32. 32. How to create service? We can run the backend application inside docker containers now, but, we need it as a service, how to create one? Before discussing the steps to create the service, let’s try to understand what a container orchestration tool does A container orchestration tool deploys and manages the containers There are a few options out there, but, Kubernetes and Docker Swarm Mode are our preferences at Ebillsoft Here are the links to short and informative videos about these 2 tools 1) Kubernetes: https://www.youtube.com/watch?v=4ht22ReBjno 2) Docker Swarm Mode: https://www.youtube.com/watch?v=KC4Ad1DS8xU NOTE: AWS ECS is also an option for container orchestration within AWS
  33. 33. Building block 2: Backend Application Services are container aware - both Kubernetes & Docker Swarm Mode create services with all the necessities just out of the box, all we need to do is a service definition Let’s define the service representing the backend app 1) Configure the Orchestration tool to create an AWS EC2 cluster 2) Create a service definition as follows for the backend a) Image: Oracle DB client; Replicas: 2; Expose volume: /u01; Service type: Load Balancer b) Image: 3rd party software; Replicas: 2; Expose volume: /u02; Service type: Load Balancer c) Image: Backend Core App; Replicas: 6; Expose port: 11001, 22; Access Vol: /u01 & /u02; Service type: Load Balancer; Name: Backend A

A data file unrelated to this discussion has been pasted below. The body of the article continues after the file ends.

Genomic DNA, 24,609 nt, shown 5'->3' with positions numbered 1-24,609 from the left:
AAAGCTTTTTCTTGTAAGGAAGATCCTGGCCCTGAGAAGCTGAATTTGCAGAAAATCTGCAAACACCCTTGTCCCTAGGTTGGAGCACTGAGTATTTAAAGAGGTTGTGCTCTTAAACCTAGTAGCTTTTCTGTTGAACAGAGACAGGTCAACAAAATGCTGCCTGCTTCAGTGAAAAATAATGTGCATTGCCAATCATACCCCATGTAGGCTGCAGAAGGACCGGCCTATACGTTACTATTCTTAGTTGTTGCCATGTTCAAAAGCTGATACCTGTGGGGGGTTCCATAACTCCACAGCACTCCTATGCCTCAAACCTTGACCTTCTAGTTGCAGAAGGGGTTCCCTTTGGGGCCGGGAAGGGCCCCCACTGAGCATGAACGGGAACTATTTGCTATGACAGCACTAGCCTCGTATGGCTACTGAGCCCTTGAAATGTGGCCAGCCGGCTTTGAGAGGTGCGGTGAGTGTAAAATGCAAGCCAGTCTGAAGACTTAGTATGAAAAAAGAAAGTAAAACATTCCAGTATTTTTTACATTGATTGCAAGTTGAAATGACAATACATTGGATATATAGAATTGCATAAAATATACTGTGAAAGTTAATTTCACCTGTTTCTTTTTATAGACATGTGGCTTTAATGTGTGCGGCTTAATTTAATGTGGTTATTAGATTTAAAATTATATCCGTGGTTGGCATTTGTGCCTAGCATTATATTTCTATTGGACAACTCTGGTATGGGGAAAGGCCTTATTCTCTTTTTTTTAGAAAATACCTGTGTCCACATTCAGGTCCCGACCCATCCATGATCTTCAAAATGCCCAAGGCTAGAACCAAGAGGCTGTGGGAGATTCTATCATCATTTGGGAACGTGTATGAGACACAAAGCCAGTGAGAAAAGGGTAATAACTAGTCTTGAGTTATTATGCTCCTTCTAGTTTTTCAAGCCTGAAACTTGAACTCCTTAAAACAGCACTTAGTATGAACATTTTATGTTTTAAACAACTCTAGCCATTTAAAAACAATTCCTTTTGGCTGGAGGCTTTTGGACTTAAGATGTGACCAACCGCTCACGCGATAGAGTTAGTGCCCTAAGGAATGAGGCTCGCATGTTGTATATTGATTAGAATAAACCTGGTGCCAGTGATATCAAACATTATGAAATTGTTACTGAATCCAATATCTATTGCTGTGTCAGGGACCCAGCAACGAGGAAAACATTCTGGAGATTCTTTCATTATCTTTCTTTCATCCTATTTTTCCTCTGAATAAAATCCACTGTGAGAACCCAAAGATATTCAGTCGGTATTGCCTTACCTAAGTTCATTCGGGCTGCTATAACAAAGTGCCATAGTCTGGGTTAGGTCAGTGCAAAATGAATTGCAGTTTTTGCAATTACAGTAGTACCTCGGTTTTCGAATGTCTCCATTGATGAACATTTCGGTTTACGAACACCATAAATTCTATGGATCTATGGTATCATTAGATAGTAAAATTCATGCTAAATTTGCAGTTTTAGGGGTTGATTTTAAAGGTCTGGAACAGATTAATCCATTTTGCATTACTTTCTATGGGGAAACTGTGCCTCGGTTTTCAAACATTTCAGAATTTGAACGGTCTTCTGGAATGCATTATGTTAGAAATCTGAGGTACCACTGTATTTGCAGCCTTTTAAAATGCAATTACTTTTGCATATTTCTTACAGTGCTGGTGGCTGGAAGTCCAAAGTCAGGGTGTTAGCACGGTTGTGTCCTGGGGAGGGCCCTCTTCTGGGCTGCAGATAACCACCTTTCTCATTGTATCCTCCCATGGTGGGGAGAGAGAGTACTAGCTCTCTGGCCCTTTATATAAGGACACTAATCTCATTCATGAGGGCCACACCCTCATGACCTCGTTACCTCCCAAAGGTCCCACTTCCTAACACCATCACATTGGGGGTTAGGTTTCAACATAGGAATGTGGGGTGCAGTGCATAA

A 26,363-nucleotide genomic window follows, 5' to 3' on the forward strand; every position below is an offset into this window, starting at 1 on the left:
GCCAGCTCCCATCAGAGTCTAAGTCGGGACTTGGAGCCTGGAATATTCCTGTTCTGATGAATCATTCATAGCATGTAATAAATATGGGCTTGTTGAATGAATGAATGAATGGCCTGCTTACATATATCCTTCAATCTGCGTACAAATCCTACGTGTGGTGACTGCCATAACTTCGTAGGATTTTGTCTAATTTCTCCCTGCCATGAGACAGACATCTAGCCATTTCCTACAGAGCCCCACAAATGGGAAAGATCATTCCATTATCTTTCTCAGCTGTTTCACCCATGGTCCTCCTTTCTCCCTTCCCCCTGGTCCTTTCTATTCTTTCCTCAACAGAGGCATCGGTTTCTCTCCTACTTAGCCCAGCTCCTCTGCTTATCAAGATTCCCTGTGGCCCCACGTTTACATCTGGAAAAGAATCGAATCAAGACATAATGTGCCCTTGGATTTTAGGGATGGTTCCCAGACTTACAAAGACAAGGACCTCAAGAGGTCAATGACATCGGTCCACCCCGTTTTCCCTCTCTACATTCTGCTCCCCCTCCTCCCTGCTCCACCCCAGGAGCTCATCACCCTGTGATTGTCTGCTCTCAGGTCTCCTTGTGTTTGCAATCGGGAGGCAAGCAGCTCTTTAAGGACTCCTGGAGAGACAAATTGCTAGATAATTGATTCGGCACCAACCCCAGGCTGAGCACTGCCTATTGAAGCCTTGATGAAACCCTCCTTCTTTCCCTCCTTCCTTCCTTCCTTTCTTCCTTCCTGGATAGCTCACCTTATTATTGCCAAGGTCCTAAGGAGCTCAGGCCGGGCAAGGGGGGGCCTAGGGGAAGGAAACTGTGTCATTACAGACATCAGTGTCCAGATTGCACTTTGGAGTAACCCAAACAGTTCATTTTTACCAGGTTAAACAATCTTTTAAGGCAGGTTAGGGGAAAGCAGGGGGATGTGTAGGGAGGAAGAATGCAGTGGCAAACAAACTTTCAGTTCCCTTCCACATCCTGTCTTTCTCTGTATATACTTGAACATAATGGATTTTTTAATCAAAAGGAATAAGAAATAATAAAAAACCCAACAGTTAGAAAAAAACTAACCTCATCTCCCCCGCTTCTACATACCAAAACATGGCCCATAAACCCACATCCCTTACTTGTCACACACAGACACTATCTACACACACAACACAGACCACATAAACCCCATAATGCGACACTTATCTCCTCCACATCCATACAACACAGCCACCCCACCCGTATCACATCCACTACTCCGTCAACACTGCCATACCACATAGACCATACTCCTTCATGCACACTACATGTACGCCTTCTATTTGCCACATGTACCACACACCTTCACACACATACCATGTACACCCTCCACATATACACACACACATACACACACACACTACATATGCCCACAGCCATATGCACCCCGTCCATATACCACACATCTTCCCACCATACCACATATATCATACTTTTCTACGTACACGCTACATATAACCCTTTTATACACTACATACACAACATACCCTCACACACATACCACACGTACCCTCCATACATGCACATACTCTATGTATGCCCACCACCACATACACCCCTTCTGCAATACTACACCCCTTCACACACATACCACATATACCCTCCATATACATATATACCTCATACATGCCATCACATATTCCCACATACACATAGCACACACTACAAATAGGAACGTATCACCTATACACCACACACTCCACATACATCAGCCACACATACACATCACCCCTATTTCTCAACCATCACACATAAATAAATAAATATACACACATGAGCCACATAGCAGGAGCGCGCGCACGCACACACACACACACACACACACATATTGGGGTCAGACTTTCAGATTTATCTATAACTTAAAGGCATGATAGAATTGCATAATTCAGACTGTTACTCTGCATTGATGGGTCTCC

34. 34. Building block 3: Frontend Application [Service] Backend A DB client containers 3rd party s/w containers Backend containers Oracle DB AWS-RDS S E C U R I T Y G R O U P S E C U R I T Y G R O U P S E C U R I T Y G R O U P V P C [Frontend Server] We’ve the Backend Service, let’s move on to the frontend application If we can run it as a service and include it in the same VPC running the backend service and the RDS DB, then, we’re done here